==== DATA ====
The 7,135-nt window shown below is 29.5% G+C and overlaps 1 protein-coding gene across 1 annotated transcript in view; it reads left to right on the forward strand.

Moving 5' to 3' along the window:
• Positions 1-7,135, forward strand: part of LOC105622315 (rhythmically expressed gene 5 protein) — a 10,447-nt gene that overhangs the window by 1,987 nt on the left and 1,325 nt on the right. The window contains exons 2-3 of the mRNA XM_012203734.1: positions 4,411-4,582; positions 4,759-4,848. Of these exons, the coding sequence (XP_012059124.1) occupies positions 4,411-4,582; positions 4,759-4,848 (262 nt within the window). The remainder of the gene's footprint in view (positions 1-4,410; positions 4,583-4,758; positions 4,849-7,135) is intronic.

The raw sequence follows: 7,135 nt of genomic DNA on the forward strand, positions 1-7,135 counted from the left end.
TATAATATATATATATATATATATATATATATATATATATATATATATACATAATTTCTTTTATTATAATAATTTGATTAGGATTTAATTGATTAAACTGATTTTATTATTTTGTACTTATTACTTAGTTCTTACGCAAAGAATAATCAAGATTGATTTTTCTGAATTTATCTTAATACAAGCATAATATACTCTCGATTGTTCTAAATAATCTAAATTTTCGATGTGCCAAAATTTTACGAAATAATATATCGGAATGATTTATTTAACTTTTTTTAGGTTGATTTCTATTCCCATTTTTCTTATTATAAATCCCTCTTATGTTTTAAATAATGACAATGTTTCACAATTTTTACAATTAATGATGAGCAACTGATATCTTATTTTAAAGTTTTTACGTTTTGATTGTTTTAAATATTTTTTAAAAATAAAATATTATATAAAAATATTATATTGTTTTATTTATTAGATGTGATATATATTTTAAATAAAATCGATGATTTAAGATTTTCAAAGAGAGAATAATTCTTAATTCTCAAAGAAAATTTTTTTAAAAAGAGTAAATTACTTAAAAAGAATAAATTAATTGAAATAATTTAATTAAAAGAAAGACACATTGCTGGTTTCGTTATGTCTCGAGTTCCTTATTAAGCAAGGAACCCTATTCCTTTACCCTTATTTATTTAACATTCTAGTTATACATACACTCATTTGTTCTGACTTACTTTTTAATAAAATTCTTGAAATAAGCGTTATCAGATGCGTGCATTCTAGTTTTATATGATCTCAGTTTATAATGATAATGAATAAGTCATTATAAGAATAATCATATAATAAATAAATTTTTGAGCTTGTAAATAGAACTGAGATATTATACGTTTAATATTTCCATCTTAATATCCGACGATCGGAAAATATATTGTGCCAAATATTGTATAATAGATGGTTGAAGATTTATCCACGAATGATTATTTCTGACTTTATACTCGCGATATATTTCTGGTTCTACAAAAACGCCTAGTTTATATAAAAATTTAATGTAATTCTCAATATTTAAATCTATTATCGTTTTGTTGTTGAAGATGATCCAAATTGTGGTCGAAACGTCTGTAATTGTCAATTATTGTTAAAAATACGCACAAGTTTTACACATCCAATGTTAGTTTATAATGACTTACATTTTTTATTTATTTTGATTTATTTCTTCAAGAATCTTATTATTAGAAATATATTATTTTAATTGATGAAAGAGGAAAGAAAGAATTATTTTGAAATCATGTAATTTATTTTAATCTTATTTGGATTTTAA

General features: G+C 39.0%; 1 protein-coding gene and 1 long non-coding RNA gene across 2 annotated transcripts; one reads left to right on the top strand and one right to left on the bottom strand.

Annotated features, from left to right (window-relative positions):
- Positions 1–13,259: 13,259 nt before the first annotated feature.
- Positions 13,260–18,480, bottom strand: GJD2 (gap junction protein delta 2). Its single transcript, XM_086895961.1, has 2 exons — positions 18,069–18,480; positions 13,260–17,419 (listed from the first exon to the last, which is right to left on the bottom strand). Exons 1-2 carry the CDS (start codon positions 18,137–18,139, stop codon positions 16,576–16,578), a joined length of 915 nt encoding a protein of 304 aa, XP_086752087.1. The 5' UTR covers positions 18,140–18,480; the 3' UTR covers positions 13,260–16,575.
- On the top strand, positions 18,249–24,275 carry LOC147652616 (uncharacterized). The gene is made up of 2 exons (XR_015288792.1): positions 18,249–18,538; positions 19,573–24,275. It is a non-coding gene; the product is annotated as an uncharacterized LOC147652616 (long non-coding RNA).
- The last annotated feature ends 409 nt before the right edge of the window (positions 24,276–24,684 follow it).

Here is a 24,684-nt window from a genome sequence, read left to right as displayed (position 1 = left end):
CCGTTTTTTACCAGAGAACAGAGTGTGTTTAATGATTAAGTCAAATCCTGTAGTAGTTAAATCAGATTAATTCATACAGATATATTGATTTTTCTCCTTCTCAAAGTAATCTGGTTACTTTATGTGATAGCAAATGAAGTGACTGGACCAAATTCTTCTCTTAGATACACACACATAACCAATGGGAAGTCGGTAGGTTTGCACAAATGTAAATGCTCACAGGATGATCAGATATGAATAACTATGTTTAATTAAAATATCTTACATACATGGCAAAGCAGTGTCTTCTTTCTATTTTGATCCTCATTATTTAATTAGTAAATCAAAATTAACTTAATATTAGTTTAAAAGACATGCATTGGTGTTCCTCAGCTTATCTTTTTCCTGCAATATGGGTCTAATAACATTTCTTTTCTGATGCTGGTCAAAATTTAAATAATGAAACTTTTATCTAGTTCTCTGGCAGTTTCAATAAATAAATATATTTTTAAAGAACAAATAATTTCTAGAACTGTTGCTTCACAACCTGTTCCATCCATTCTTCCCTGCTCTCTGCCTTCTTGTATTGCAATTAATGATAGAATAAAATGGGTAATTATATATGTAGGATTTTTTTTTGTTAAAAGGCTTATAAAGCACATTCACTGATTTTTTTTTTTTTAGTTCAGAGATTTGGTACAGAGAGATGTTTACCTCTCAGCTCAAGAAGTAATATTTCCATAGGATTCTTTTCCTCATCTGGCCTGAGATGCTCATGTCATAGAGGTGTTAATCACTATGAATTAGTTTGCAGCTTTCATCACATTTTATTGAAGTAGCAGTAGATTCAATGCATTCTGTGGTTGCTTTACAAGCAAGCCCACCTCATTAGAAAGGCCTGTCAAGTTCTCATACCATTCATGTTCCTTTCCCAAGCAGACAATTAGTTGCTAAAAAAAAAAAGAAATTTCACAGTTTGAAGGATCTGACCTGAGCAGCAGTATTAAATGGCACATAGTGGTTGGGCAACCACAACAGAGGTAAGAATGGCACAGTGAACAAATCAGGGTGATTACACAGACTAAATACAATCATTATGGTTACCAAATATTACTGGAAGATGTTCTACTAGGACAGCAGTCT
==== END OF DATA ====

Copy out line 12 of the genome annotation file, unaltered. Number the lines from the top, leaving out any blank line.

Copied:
Here is a 24,684-nt window from a genome sequence, read left to right as displayed (position 1 = left end):